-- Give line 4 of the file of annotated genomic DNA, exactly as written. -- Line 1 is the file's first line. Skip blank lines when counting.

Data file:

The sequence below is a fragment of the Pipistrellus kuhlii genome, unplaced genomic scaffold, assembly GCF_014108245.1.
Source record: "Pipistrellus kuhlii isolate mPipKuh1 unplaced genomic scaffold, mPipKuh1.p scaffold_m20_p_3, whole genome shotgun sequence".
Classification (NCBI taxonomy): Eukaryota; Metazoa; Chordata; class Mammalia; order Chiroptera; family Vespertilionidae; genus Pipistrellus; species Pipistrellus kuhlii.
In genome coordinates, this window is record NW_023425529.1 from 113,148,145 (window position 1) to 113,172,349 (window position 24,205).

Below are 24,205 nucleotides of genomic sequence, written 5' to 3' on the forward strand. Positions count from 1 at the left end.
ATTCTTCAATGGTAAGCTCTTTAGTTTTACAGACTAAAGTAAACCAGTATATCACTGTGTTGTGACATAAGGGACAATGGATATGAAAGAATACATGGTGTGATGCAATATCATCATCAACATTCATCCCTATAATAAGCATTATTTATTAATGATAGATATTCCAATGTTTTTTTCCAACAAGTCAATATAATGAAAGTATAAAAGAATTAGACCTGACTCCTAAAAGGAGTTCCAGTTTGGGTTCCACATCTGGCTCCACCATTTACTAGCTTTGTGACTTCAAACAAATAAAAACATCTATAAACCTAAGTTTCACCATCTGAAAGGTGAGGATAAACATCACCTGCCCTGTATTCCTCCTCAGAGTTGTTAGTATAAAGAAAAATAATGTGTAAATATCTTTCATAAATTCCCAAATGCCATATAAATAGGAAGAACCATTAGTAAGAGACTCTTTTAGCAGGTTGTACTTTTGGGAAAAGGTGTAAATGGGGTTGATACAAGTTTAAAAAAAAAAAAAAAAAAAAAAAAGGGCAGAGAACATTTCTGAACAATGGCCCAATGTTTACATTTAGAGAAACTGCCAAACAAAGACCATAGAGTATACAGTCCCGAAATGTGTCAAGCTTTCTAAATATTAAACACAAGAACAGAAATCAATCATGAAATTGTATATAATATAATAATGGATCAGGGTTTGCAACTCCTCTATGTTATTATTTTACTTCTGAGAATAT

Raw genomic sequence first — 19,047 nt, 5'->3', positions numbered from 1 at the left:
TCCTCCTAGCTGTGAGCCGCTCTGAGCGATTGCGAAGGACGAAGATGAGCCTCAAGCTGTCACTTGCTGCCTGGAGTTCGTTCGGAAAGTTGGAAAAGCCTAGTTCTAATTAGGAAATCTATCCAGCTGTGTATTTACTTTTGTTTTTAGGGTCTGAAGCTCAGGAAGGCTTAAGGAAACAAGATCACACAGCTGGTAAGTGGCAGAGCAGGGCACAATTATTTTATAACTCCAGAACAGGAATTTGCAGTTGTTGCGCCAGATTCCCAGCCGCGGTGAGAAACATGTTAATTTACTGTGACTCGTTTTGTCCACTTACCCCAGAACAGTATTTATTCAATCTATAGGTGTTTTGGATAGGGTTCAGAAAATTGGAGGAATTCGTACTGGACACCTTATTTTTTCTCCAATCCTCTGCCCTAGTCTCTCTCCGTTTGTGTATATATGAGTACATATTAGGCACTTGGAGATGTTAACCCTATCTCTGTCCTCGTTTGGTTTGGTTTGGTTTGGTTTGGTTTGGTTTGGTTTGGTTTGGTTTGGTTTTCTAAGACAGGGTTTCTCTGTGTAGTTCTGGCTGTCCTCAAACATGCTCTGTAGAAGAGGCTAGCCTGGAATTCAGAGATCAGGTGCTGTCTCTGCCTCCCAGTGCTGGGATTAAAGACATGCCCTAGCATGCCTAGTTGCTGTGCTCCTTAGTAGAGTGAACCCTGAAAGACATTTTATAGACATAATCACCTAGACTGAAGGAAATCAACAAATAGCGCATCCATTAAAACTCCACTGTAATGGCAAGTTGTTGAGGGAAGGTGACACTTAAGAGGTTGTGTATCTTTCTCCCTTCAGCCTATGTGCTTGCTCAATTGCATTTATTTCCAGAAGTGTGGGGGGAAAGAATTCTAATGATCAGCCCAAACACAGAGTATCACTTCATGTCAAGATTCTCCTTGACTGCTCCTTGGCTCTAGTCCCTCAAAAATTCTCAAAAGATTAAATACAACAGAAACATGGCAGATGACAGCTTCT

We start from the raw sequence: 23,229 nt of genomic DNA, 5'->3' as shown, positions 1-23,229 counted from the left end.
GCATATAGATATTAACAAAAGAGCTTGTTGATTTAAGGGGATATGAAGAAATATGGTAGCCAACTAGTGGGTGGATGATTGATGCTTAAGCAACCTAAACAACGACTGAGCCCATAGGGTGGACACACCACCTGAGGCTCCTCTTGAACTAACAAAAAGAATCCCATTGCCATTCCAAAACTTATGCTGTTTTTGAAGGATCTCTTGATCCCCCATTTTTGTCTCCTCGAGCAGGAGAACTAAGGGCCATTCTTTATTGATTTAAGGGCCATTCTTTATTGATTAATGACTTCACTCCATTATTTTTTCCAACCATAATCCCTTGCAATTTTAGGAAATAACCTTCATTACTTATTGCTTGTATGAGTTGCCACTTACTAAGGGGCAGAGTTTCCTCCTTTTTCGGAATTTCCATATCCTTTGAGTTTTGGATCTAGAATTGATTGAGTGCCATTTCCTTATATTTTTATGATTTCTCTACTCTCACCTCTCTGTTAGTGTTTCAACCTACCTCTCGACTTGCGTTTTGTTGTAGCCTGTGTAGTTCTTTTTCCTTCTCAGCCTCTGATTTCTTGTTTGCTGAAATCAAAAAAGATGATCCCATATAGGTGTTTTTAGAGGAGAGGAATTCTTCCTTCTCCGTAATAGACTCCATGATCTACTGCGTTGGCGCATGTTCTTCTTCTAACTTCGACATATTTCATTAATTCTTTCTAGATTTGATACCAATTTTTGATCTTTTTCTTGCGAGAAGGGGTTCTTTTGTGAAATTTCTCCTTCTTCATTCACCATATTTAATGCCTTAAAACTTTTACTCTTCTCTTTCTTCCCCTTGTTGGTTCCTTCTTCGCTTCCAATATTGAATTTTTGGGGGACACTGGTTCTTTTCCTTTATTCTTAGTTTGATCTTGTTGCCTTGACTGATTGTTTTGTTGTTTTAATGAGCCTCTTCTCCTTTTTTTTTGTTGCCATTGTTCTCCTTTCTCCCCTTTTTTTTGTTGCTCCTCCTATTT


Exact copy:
In genome coordinates, this window is record NW_023425529.1 from 113,148,145 (window position 1) to 113,172,349 (window position 24,205).